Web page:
Washed Away ($49.50, UL Lafayette Press) is part anthropology, part geography, a historical account, scientific compendium and cultural narrative of the people - Cajuns, Creoles, Filipinos, Chinese, Slavs, Protestants, Catholics, atheists and untouchables - who have earned a living by the seasons and tides long before Jefferson out-negotiated Napoleon.

Now, with a Rorschach blot mingling with the marshland reeds and washing up lifeless gannets and turtles on our beaches, Davis is proprietor of an important contribution to coastal Louisiana studies, possibly and dreadfully a final account of what was. And he's mindful of the region's duality in water and oil.

"When you look at south Louisiana, the oil and gas industry and the seafood industry have pretty much worked hand in hand," he says. "A fellow might work in the shrimping business, then he gets a call, they need some fellows on a rig; he goes and works the rigs for a while, he comes back, he works the rigs. It's a symbiotic relationship - a way to support your family. Not many places can say that."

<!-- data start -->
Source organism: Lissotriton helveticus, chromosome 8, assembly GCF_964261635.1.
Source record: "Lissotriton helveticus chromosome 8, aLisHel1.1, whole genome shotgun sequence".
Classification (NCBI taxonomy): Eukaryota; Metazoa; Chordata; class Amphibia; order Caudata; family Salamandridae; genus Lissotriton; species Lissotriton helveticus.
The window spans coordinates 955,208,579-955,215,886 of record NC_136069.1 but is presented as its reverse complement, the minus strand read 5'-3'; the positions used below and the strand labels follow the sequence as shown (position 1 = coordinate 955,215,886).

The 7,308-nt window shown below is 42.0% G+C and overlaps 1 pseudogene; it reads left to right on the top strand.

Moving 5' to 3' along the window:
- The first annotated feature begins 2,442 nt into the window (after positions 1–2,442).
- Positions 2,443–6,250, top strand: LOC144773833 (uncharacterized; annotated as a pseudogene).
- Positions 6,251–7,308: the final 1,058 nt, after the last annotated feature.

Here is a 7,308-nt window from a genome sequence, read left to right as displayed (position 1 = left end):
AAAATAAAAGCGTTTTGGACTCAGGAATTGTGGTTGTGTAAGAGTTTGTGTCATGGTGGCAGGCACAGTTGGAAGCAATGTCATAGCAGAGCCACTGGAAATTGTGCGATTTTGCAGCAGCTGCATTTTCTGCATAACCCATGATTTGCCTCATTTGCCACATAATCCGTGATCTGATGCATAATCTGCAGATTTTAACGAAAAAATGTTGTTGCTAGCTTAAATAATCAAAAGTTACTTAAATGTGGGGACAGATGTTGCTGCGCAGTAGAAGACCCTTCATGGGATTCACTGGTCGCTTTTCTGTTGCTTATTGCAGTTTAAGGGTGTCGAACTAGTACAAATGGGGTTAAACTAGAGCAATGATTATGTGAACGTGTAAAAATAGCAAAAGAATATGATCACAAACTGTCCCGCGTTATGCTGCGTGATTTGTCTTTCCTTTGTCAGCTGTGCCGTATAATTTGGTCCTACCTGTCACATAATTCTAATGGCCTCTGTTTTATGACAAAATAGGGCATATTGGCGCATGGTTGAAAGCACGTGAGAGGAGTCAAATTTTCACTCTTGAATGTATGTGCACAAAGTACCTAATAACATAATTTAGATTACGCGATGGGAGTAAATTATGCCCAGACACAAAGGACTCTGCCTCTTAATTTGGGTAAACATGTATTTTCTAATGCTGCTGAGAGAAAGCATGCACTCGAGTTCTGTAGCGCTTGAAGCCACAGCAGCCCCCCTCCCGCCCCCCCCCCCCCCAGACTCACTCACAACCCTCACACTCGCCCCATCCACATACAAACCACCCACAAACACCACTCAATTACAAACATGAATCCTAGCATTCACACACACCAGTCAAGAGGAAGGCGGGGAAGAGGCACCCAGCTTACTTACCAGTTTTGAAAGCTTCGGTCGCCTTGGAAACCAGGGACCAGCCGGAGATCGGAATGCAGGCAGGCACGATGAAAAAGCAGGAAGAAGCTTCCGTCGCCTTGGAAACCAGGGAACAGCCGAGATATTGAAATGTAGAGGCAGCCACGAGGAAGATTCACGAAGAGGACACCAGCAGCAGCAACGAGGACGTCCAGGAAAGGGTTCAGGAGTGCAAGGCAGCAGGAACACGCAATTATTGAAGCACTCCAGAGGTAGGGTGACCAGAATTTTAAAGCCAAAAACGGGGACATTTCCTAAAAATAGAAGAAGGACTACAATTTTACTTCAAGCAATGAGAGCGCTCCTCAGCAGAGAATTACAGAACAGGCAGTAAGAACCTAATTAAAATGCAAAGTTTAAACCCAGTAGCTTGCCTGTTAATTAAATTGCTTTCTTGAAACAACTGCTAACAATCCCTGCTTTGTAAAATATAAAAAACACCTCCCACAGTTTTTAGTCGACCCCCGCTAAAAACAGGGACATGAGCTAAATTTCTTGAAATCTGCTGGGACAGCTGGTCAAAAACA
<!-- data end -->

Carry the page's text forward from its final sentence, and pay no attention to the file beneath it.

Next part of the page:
Adding dense to coincidence, Davis also administered the Louisiana Oil Spill Research and Development Program, lending his voice to more than 100 books, journals and other publications. "Louisiana cleaned up a lot of oil after Katrina, and we did it very efficiently," he says with a sigh. "But nobody's been asked to do what we're about to see."

A frequent speaker at symposia and conferences, Davis was encouraged by colleagues to bundle his "knowledge base," as he calls it, into a book. The final manuscript, edited and laid out with hundreds of photographs, maps and illustrations gathered from sources near and far, was ready to go earlier this year. Then the BP disaster happened, and Don Davis, who knows better than anyone the depth of resilience and fortitude of Louisiana's coastal peoples  - in "peoples" he borrows from anthropology to emphasize the heterogeneity of humanity plying the state's bays, marshes and inlets  - is left wondering less about his book and more about the people and places in it.

"This may be what the wetlands looked like," he says, tapping at the cover photo of Washed Away, "and they may never look that way again, and that's bad."